He seemed to take almost suicidal risks and was ruthless in his pursuit of victory and fame, he even admitted that he wanted to die in action and at the moment of glory.
Wasn't dying in battle considered by most military professionals the proper way to end one's career, back in Nelson's day? True, that business of strolling around a quarter deck even when in range of enemy cannons and snipers was pushing the envelope, but at Trafalgar, for instance, I suspect Collingwood was doing the same.
Knarly Dan is online now  
Old April 8th, 2011, 08:20 PM   #7

Earl_of_Rochester's Avatar
Scoundrel
Member of the Year
 
Joined: Feb 2011
From: Perambulating in St James' Park
Posts: 13,372

You do have a point, it's hard to tell I guess as the quarterdeck is fairly open and there's not many places to take cover from flying cannon balls and snipers. I've had the honour of standing onboard HMS Victory.

Click the image to open in full size.

Click the image to open in full size.

At Cape St Vincent he disobeyed his commander and broke away from the British Fleet to attack a Spanish fleet entirely by himself, this sort of thing is certainly madness imho, he was fortunate to pull it off.

EoR
Earl_of_Rochester is offline  
Old April 8th, 2011, 08:34 PM   #8
Suspended indefinitely
 
Joined: Dec 2009
Posts: 19,933

I may disagree a bit with the use of the term "madness" here.

For any loyal competent subordinate, knowing the right (and exceptional) moment to challenge a poorly conceived order could hardly be considered any sign of deteriorated mental health; Nelson and Rommel were IMHO perfectly right, actually superb in their respective decisions.

Herr Hitler may well have been a nutcase ... but he was no general to begin with.

Hardly could I find any "madness" in the military decisions of Hannibal.
sylla1 is offline  
Old April 8th, 2011, 08:41 PM   #9

Richard Stanbery's Avatar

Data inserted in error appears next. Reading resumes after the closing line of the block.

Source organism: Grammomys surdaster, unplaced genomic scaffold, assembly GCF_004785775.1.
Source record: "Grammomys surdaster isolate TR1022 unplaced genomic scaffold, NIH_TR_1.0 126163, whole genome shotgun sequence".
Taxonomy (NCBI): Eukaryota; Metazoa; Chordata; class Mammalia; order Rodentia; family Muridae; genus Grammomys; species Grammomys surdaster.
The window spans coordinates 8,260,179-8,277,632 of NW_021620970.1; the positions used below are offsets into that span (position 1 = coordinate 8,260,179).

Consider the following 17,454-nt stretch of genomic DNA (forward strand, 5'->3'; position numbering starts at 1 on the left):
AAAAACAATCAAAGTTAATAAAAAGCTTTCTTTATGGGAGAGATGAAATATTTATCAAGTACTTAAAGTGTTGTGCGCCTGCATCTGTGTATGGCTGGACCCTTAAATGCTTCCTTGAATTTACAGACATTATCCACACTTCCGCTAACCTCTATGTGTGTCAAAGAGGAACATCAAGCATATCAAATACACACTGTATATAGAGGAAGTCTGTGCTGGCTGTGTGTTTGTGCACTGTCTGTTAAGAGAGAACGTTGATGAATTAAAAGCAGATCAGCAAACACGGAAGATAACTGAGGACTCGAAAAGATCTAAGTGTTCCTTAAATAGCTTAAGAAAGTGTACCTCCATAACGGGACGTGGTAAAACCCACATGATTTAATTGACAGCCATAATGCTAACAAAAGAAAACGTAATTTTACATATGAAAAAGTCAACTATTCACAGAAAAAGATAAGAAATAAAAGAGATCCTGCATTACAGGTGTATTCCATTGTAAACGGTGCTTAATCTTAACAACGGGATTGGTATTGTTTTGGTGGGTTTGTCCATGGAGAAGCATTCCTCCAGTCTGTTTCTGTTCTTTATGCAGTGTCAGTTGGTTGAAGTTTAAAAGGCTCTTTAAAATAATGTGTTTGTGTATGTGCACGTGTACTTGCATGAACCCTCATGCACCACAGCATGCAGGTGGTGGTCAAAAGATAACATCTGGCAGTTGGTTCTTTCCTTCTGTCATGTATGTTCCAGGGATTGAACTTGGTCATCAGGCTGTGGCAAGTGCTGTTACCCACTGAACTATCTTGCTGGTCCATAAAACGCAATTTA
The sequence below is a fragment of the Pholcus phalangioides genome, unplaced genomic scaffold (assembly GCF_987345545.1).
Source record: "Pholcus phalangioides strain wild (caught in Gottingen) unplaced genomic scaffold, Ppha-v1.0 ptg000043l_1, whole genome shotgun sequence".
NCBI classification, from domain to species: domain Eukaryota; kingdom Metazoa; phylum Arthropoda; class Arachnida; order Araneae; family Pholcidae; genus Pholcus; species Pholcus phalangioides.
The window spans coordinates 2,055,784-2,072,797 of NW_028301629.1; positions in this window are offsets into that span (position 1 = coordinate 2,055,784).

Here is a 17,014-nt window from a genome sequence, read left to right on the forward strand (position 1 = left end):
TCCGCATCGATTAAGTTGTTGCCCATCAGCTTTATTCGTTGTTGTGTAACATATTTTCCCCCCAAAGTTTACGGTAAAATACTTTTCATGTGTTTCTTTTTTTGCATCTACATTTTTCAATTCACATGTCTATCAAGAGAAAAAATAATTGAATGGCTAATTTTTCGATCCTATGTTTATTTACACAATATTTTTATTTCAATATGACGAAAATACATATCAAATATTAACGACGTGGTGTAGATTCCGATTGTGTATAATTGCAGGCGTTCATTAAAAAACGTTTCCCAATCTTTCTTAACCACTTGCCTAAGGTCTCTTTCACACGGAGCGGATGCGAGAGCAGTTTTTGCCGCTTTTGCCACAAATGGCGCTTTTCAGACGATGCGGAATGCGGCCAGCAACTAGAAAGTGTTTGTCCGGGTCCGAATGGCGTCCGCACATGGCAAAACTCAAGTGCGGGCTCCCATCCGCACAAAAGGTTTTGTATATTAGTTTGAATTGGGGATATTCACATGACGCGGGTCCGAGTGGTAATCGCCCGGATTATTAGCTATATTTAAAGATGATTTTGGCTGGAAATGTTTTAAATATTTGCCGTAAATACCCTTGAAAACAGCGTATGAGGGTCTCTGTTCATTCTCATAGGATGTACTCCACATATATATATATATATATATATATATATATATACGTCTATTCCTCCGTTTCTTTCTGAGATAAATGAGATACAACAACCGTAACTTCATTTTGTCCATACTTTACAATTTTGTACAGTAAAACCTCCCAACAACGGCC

Historian
 
Joined: Jan 2009
From: Tennessee
Posts: 8,298

I dont know that madness is the correct term. But he did do some things that were, hard to explain.

I wonder how much his squabble with the Carthaginian senate had to do with it? It might be a case of a group of leaders who were pre-occupied bickering one with another, while assuming that a beaten enemy would remain beaten and neutralized.

Yet Hannibal surely must have realized that the Romans were going to gather thier strength eventually? The Carthaginan senate may have not realized it, but Hannibal seems like the kind of guy who would realize it?

Maybe he meant to use the Romans as a "loose cannon" to control the Carthaginian senate? Like a mad dog on his leash?
Richard Stanbery is offline  
Old April 8th, 2011, 08:44 PM   #10
Historian
 
Joined: Dec 2010
From: Oregon
Posts: 1,985

He has to be one of the most studied naval commanders in history. I wonder what the consensus is among experts: a genius who wasn't afraid to do what needed doing; or a loose cannon who was incredibly lucky even if his victories did come at the cost of an arm and an eye and eventually his life.

Great pix, BTW. If I ever go to England, seeing the Victory certainly will be on my to do list.
Knarly Dan is online now  
Reply

  Historum > World History Forum > General History

Tags
commanders, completely, mad



Thread Tools
Display Modes


Similar Threads
Thread Thread Starter Forum Replies Last Post
Milton Friedman is completely wrong here philosopher Philosophy, Political Science, and Sociology 8 April 8th, 2011 05:59 PM
Other countries aren't completely useless. Saturn General History 18 October 29th, 2010 06:14 AM
Is there ever a completely benign civilization in history? Neophite General History 8 August 3rd, 2009 02:27 PM

Copyright © 2006-2013 Historum. All rights reserved.